On the evening of my thirteenth birthday, after a good meal and presents, my mom asked me if there was anything else I wanted to do. Feeling a rush to mark the day that felt like my true entrance into teenagerhood, I nodded. Ten minutes later, my siblings and I were tumbling out of the family van and sprinting across the chalky, dry rocks leading into Putah Creek. With all our clothes on, we jumped into that frigid water, deep from spring rain. We laughed and shrieked and were begging for towels within minutes. I will always remember that birthday. The shock of cold, and the strange joy of growing up.
We keep growing up. Children think that adults reach some plateau, but we know better. We are still learning. I baked a whole chicken for the first time yesterday. I’m not sure why it always seemed so intimidating. I baked it for too long in my zeal to avoid salmonella, but I achieved crispy, brown skin nonetheless. And I felt proud.
We grow in quiet ways, like learning how to talk to that person who bothers us. Realizing that, sometimes, there is nothing harder than this - than asking questions and sticking around to listen to the answers. Over time, we find that we each have a different “least of these,” a group of people who have become easy for us to dismiss. To overlook. To ignore. Over time, the Holy Spirit helps us past our rough edges.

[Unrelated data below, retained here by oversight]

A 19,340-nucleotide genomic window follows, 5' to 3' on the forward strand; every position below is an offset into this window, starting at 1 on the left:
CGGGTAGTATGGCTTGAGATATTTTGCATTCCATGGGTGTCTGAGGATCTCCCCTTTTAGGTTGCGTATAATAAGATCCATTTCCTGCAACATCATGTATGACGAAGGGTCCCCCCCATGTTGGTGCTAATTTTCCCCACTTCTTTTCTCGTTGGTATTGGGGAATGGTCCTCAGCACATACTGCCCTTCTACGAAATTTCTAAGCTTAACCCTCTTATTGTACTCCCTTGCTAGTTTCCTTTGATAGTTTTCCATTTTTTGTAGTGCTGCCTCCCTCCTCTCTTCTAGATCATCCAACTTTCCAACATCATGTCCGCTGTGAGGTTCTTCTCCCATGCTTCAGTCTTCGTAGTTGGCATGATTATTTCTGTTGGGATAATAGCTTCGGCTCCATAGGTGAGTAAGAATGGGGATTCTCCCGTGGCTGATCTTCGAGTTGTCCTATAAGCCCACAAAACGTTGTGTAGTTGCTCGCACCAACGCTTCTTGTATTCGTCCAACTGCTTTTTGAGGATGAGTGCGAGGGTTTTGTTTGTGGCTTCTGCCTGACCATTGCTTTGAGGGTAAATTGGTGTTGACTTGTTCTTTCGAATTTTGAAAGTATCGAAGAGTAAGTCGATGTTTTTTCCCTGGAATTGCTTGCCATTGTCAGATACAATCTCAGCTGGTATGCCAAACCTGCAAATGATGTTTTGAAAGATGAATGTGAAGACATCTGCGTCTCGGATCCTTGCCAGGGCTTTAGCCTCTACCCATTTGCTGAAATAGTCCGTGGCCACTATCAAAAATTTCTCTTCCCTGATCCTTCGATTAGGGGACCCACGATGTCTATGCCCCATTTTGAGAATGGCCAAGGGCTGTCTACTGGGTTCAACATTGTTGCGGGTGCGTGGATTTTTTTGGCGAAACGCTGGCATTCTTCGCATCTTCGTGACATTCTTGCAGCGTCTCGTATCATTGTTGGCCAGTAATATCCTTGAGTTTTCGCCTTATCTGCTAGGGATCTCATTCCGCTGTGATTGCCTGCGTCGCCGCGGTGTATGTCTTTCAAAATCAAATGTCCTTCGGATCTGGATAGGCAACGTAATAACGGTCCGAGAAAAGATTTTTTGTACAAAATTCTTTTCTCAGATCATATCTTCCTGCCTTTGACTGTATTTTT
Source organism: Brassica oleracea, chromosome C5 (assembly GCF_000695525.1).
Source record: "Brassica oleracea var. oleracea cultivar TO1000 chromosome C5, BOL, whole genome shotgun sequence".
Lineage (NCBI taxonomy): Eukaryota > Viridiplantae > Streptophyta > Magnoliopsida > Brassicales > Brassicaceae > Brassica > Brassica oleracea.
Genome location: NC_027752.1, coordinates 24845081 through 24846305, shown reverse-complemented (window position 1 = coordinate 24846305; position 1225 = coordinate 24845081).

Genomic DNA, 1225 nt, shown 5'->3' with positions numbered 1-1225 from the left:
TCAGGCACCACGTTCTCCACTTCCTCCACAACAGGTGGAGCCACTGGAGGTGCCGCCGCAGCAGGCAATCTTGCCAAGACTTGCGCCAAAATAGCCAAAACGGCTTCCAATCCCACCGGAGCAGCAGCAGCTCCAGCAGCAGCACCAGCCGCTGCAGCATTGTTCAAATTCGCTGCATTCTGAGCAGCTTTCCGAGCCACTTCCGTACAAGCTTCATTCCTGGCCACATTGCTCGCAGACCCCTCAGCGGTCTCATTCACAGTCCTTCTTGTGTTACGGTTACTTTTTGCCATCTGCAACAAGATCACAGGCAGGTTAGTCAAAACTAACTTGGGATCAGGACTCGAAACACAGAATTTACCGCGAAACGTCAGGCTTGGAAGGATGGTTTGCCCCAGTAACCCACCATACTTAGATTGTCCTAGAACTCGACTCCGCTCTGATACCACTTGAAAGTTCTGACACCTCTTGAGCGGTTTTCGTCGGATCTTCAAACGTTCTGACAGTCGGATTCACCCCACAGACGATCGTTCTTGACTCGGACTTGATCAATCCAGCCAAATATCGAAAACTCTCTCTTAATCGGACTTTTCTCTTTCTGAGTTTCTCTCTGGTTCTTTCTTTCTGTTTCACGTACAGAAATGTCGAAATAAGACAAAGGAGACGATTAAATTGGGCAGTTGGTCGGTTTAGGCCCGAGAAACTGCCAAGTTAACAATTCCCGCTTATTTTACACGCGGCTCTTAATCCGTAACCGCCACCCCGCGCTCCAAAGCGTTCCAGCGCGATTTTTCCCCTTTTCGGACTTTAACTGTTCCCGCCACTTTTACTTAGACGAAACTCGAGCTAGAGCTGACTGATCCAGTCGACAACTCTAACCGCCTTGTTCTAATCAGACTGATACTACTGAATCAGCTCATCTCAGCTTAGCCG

My prayers were probably more eloquent at thirteen. These days, I tell God what I’m feeling, and this often includes the broken bits that the years don’t sweep away. But it also includes a list of things I am thankful for. I can’t count them. The older I get, the longer the list becomes. Strawberries. The view from my deck. Yellow paint. Fuchsia paint. The pillow my husband gave me because I said I liked his better than mine. The man from church who sings bass in the choir. The strength God has given my hands today. Hamburgers.
Today is my thirty-third birthday, and I asked for water shoes. Because, lately, I have been wanting to feel that shock of cold again. To walk across slippery rocks that look like treasures through the glass of water. I want to let some old creek shiver my bones, and to look up into a canopy of trees, knit together with green thread, shading me from the full extent of the sun.
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